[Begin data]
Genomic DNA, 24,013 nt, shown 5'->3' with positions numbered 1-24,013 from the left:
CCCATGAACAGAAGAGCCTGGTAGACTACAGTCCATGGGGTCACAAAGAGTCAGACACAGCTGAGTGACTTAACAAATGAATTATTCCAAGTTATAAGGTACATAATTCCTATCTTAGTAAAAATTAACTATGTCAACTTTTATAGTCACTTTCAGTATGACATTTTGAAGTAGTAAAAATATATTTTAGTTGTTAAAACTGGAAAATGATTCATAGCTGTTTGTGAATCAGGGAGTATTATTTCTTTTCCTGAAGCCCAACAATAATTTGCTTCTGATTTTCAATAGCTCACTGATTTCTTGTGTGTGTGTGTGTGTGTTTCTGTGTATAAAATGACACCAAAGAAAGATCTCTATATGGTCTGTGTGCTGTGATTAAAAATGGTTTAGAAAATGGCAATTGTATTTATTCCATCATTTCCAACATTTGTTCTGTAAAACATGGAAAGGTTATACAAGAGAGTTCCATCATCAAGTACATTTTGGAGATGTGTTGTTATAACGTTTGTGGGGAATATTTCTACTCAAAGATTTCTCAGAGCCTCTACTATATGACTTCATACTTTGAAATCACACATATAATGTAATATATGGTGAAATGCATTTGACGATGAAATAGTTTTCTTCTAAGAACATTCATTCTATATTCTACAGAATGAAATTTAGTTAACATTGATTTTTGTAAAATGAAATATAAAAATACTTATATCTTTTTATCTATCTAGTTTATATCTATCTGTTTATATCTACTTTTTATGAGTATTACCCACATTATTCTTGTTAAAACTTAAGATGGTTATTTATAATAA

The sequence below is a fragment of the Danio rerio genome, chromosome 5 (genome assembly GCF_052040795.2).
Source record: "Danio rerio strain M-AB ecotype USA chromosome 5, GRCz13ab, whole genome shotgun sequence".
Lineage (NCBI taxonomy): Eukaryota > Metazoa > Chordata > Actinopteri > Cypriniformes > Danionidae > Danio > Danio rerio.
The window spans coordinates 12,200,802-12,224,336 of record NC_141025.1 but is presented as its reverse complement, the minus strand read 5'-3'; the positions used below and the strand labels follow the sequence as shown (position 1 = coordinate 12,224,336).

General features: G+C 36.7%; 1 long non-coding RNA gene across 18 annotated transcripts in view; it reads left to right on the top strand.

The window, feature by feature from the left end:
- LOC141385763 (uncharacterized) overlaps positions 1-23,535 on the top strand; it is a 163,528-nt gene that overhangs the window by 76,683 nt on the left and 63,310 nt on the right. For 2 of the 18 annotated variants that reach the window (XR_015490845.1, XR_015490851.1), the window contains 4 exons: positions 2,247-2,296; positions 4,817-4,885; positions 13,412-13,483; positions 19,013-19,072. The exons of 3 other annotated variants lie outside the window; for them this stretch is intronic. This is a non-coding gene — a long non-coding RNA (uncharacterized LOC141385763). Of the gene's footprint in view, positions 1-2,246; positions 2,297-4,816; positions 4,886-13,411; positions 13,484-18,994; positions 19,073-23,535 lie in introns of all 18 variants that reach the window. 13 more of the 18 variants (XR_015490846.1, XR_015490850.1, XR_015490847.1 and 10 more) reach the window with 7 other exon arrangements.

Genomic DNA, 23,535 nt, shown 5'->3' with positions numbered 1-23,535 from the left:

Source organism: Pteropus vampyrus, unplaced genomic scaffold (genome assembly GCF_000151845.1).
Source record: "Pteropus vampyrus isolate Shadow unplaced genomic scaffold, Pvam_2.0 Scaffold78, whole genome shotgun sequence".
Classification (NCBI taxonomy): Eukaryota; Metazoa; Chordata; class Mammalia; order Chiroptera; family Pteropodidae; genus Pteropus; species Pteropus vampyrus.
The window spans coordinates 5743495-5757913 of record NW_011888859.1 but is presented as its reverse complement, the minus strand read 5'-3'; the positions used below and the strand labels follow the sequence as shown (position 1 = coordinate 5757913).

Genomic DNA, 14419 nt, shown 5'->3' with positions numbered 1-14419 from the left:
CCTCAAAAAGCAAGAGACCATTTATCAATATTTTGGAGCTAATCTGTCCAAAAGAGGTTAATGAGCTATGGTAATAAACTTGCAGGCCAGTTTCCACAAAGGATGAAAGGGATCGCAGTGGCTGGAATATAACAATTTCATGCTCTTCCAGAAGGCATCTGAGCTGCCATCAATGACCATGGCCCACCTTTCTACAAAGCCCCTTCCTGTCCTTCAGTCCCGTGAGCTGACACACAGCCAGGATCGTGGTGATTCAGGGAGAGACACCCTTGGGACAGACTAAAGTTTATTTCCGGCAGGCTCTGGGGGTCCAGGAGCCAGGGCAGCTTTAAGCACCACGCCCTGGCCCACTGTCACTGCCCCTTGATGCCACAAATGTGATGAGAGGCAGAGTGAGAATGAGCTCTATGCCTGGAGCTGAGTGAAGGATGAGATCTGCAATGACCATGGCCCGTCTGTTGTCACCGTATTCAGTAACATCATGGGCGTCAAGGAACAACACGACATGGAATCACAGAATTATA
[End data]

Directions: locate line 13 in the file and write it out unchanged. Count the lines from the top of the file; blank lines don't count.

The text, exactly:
Classification (NCBI taxonomy): Eukaryota; Metazoa; Chordata; class Mammalia; order Chiroptera; family Pteropodidae; genus Pteropus; species Pteropus vampyrus.